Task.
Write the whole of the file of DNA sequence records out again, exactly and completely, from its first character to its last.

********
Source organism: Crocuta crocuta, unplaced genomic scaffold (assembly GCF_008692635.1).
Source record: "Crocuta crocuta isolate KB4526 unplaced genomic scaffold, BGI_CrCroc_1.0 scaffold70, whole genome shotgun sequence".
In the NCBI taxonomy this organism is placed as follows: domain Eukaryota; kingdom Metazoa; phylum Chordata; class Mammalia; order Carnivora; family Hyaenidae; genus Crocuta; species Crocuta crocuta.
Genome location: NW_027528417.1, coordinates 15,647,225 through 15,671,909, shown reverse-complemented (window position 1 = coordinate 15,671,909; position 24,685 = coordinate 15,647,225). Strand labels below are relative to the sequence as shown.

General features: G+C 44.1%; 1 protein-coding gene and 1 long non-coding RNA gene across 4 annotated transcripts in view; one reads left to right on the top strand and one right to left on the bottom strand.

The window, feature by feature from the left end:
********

Source organism: Crocuta crocuta, unplaced genomic scaffold (assembly GCF_008692635.1).
Source record: "Crocuta crocuta isolate KB4526 unplaced genomic scaffold, BGI_CrCroc_1.0 scaffold70, whole genome shotgun sequence".
In the NCBI taxonomy this organism is placed as follows: domain Eukaryota; kingdom Metazoa; phylum Chordata; class Mammalia; order Carnivora; family Hyaenidae; genus Crocuta; species Crocuta crocuta.
Genome location: NW_027528417.1, coordinates 15,647,225 through 15,671,909, shown reverse-complemented (window position 1 = coordinate 15,671,909; position 24,685 = coordinate 15,647,225). Strand labels below are relative to the sequence as shown.

General features: G+C 44.1%; 1 protein-coding gene and 1 long non-coding RNA gene across 4 annotated transcripts in view; one reads left to right on the top strand and one right to left on the bottom strand.

The window, feature by feature from the left end: